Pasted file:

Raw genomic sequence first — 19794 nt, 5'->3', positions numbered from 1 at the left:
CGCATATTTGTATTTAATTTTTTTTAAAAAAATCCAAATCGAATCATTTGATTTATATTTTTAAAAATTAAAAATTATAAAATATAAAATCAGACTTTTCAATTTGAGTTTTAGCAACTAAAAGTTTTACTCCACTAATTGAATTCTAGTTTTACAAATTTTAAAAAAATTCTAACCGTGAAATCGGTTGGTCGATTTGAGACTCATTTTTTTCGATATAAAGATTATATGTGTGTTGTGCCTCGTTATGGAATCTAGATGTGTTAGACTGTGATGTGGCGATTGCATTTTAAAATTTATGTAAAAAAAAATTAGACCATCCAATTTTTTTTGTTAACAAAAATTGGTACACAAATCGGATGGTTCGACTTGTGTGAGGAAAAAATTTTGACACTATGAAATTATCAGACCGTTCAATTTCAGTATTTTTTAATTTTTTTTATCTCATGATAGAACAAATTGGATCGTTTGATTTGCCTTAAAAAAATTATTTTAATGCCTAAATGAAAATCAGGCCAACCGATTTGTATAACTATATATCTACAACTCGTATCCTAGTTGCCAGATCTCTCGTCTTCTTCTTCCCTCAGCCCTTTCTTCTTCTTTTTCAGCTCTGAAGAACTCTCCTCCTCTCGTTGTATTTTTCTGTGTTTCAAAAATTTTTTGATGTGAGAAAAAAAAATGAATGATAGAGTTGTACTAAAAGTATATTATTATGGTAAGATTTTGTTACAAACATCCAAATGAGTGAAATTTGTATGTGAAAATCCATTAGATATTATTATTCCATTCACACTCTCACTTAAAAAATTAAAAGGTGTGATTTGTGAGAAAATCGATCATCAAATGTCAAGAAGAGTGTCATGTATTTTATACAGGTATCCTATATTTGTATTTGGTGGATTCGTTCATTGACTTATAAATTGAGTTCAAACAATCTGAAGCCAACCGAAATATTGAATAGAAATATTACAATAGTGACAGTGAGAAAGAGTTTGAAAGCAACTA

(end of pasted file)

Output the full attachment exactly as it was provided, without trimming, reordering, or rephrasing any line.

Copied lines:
Raw genomic sequence first — 19794 nt, 5'->3', positions numbered from 1 at the left:
CGCATATTTGTATTTAATTTTTTTTAAAAAAATCCAAATCGAATCATTTGATTTATATTTTTAAAAATTAAAAATTATAAAATATAAAATCAGACTTTTCAATTTGAGTTTTAGCAACTAAAAGTTTTACTCCACTAATTGAATTCTAGTTTTACAAATTTTAAAAAAATTCTAACCGTGAAATCGGTTGGTCGATTTGAGACTCATTTTTTTCGATATAAAGATTATATGTGTGTTGTGCCTCGTTATGGAATCTAGATGTGTTAGACTGTGATGTGGCGATTGCATTTTAAAATTTATGTAAAAAAAAATTAGACCATCCAATTTTTTTTGTTAACAAAAATTGGTACACAAATCGGATGGTTCGACTTGTGTGAGGAAAAAATTTTGACACTATGAAATTATCAGACCGTTCAATTTCAGTATTTTTTAATTTTTTTTATCTCATGATAGAACAAATTGGATCGTTTGATTTGCCTTAAAAAAATTATTTTAATGCCTAAATGAAAATCAGGCCAACCGATTTGTATAACTATATATCTACAACTCGTATCCTAGTTGCCAGATCTCTCGTCTTCTTCTTCCCTCAGCCCTTTCTTCTTCTTTTTCAGCTCTGAAGAACTCTCCTCCTCTCGTTGTATTTTTCTGTGTTTCAAAAATTTTTTGATGTGAGAAAAAAAAATGAATGATAGAGTTGTACTAAAAGTATATTATTATGGTAAGATTTTGTTACAAACATCCAAATGAGTGAAATTTGTATGTGAAAATCCATTAGATATTATTATTCCATTCACACTCTCACTTAAAAAATTAAAAGGTGTGATTTGTGAGAAAATCGATCATCAAATGTCAAGAAGAGTGTCATGTATTTTATACAGGTATCCTATATTTGTATTTGGTGGATTCGTTCATTGACTTATAAATTGAGTTCAAACAATCTGAAGCCAACCGAAATATTGAATAGAAATATTACAATAGTGACAGTGAGAAAGAGTTTGAAAGCAACTA